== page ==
JENNIFER LIGHTNER, SAVED TODDLER: It didn't seem real until he was kind of hanging from that cord because, you know, there's no way he's going to get back in the window. It's kind of now up to Konrad to catch him and he did a great job.

KONRAD LIGHTNER, SAVED TODDLER: It feels like I watched a TV show, like it didn't happen to me. And then right after that we actually had to move.


CUOMO: Moving is so bad that you think about it even after saving a child's life. There they are starting up at where he caught -- amazing to make the catch, using the mattress to fall back on, cushion the blow -- huge.

It wasn't the only thing that happened to the Lightners that day. Before they saved the baby they got stuck in a storage space elevator for 20 minutes. Yes.

JOHN BERMAN, CNN HOST: Did they have the mattress with them? That would have been --


CUOMO: They say had that not happened, had they not been stuck they would not have been there to catch the baby.

PEREIRA: That speaks to intervention of something. That everything is purposeful.

CUOMO: That's exactly it. Everything is related.

PEREIRA: Nothing is by accident.

CUOMO: Il Destino.

PEREIRA: When you think about the fact they were just happened to be walking by with a mattress when a baby is dangling. What are the chances of that?

CUOMO: So the next time you're stuck in an elevator say, you know what --

PEREIRA: There's a reason for that.

CUOMO: There's a reason I'm stuck here right now.

PEREIRA: There's a reason for that.

INDRA PETERSONS, AMS METEOROLOGIST: No matter how miserable their day was (inaudible) that is one for the record books now. They were very happy.

PEREIRA: You want to get that double dose?

CUOMO: All right. There's your first dose. How about a little double stuff?


CUOMO: That was my favorite though. Here we go.

All right. 22-year-old Mindy Tran from Massachusetts had her two kids buckled in the back seat of her car when she got out to lock the front door of her house. Just as she got out of the car, the car starts to roll down the driveway. That's when Tran's motherly instincts kick in. She uses her body as a speed bump to slow the car.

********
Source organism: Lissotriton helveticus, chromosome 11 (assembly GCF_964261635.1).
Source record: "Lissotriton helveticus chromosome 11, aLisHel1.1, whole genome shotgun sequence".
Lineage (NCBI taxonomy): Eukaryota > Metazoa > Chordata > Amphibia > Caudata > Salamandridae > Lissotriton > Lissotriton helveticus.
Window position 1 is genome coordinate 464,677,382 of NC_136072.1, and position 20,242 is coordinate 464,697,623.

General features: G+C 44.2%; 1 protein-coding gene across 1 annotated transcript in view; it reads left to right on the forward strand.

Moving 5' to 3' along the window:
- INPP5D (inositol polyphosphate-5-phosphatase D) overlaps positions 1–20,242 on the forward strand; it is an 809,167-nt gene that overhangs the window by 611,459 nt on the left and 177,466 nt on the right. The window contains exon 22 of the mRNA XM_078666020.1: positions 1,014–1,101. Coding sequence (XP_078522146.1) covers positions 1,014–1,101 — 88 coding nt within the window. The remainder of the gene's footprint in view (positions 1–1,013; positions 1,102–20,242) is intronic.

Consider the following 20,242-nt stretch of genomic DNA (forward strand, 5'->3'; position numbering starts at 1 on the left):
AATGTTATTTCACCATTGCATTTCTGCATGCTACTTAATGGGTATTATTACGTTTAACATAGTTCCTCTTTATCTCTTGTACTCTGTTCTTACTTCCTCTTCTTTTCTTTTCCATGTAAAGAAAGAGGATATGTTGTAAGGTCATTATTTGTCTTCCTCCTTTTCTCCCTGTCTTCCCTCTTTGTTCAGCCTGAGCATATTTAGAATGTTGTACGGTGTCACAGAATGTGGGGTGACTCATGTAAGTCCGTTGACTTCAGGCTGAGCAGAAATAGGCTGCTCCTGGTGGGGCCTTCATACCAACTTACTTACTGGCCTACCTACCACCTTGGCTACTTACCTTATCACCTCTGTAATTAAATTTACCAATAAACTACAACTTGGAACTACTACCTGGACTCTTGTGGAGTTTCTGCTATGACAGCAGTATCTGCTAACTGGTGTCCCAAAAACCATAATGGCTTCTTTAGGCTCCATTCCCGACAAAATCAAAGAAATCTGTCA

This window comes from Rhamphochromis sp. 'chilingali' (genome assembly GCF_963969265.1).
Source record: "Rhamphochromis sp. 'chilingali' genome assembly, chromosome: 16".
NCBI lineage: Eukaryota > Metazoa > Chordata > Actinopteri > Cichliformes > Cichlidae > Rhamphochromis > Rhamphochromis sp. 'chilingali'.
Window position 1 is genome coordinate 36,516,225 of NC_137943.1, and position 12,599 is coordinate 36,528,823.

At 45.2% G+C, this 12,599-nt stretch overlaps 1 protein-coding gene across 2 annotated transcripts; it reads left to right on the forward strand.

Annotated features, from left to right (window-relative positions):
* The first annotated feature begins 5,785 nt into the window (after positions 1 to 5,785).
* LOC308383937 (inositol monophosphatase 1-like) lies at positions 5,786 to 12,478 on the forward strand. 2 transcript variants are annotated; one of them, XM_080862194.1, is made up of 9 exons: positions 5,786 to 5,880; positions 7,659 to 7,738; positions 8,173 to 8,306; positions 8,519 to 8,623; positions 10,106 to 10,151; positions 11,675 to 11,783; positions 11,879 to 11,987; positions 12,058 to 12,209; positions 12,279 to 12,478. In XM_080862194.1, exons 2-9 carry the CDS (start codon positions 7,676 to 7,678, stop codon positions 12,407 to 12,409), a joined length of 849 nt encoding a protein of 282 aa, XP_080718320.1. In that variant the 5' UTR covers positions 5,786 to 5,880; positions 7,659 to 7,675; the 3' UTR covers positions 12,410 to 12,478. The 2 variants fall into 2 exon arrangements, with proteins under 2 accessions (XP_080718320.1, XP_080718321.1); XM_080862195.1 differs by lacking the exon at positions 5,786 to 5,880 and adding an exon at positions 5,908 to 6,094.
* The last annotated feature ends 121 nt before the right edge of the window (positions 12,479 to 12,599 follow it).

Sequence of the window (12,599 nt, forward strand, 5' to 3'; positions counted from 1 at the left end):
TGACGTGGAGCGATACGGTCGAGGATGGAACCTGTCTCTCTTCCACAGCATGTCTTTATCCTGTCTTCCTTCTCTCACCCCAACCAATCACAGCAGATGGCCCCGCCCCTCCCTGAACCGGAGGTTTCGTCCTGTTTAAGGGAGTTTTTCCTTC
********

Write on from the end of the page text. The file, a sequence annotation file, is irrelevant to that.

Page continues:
MINDY TRAN, USED BODY AS SPEED BUMP: My daughters are my everything. They're my everything and I don't want to see my daughters in the hospital and I knew at that time it was either mine or theirs.


PEREIRA: Oh my goodness.

CUOMO: Mother's love nothing more powerful than that. I said slow the car not stop it because the car wound up crushing her knee, dislocating her hip. Although she says she has a long road to recovery she vows she will walk again. Her kids need her there. And she did everything she could. A mother's sacrifice.

PEREIRA: A mother's love could have lifted that vehicle.

CUOMO: Right.

PEREIRA: It's amazing.

BERMAN: Lay down in front -- true story. Jerry Berman, the father of John Berman, once crawled in the sun roof of a car as I was rolling away down a driveway to stop the car.

PETERSONS: Did you lock yourself in there? What did you do? BERMAN: I had locked myself in the car. And I put the car in neutral and starting rolling down the driveway. My father crawled in the sun roof and stopped it.

PEREIRA: Daddy Berman.

CUOMO: Ignored fact, John Berman 19 at the time.

BERMAN: It was last year.

PETERSONS: Next question.

CUOMO: Nice (inaudible) at the time. What is wrong with you? You're a strange man.

PEREIRA: Fantastic.

CUOMO: That's it for us here on NEW DAY. Kate is going to continue to report from Malaysia tomorrow so be here with us for that.

And now it is time for the "NEWSROOM", Ms. Carol Costello.

John Berman, 19 years of age his father had to save him from a car.

PETERSONS: What are you going to do with him?

CAROL COSTELLO, CNN ANCHOR: I don't even know what to say to that.

CUOMO: Nobody does. Nobody does.

COSTELLO: But I'm glad you're here with us today, John.

BERMAN: Thank you.

COSTELLO: Have a great day guys.

"NEWSROOM" starts now.